In Europe, as elsewhere in the global North, the label “Made in China” has become synonymous with low wages, excessive overtime, and exploitative working conditions. Conventional literature on the international division of labor reifies the North–South divide in particular with respect to class formation and labor agency. Contrasting the working conditions in China to those in Europe sets these up as opposites in their managerial practices and treatment of the workforce. This article challenges such dualism and makes visible the commonalities of contemporary global capitalism. It does so by examining Foxconn’s production regimes in China and the Czech Republic and identifying a specific set of strategies on the part of the firm that enable its global organization of production. In indicating which practices Foxconn imported from China and which are an outcome of global extended production, the article challenges the Chinese political economy literature that posits the “Chinese model” as warranted when production is globally organized.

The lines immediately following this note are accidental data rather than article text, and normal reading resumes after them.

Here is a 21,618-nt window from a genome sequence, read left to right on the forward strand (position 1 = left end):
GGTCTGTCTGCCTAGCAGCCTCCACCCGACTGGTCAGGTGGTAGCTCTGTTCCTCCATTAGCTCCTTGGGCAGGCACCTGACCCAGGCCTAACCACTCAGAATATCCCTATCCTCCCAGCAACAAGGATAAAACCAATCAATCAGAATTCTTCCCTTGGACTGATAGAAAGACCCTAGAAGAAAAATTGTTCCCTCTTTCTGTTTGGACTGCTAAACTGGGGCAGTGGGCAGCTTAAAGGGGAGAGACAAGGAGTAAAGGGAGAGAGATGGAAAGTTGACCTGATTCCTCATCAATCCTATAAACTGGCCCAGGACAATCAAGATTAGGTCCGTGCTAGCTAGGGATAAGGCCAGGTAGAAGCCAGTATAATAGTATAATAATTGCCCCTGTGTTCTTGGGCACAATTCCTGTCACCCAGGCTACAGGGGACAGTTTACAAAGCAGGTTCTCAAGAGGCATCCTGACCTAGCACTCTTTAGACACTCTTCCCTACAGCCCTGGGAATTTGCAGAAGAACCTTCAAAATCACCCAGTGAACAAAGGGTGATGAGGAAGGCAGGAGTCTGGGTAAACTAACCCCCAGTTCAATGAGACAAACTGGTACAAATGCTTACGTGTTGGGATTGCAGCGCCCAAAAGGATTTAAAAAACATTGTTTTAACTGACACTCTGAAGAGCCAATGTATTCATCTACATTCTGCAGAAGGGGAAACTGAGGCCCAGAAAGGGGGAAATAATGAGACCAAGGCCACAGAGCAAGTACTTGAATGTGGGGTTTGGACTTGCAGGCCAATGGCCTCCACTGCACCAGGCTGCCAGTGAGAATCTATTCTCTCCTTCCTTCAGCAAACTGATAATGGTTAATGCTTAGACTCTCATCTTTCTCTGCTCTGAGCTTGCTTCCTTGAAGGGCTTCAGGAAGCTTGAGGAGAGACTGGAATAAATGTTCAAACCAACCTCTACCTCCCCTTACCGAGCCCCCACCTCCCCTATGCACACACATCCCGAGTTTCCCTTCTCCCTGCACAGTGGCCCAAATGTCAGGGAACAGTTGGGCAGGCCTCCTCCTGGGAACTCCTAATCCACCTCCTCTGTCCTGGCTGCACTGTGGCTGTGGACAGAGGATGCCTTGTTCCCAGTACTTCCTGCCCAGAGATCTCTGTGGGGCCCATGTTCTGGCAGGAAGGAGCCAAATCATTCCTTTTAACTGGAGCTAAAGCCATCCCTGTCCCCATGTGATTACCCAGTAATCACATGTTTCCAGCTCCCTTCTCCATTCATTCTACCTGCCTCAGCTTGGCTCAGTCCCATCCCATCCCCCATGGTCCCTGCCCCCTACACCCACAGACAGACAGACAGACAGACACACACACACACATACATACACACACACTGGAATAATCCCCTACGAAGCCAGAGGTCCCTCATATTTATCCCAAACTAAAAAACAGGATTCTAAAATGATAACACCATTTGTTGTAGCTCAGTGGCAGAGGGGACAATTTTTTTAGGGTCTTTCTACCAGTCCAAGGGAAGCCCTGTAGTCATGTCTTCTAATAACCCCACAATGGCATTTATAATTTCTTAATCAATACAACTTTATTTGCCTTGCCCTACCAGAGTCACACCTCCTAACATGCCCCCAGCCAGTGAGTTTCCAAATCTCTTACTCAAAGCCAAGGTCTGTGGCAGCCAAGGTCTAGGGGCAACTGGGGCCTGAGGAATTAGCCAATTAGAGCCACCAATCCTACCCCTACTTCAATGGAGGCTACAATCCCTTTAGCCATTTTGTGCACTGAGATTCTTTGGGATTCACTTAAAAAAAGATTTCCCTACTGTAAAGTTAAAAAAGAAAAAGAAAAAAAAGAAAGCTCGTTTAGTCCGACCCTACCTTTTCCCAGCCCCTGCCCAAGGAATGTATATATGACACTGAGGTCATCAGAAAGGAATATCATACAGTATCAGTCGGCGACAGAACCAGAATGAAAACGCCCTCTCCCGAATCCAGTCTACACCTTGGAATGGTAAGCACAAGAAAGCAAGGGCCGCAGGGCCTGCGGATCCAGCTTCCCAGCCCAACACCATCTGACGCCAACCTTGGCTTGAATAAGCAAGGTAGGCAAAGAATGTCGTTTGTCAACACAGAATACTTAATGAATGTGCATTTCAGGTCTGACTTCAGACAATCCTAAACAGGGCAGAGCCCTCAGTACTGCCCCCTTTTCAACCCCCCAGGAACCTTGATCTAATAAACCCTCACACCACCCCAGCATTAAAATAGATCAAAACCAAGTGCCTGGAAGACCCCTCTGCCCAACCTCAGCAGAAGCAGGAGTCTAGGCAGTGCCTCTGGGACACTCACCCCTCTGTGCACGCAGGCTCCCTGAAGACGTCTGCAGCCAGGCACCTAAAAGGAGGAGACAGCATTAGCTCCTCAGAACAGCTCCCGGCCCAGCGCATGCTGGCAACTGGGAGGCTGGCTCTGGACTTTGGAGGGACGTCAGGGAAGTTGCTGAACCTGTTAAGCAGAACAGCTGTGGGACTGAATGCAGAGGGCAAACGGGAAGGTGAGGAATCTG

Bibliographical noteThe work described in this paper is partially supported by "From China to Europe. Migration and gender in the Global Production Network", Research Grant by the University of Padova (BIRD165471) for field work and partially supported by "Learning to Labor: Social Media and Migrant Labor Protection in Mainland China" (RGC, CRF: Ref No.C5010-15G) for writing.
- Foxconn production regime
- “Chinese model”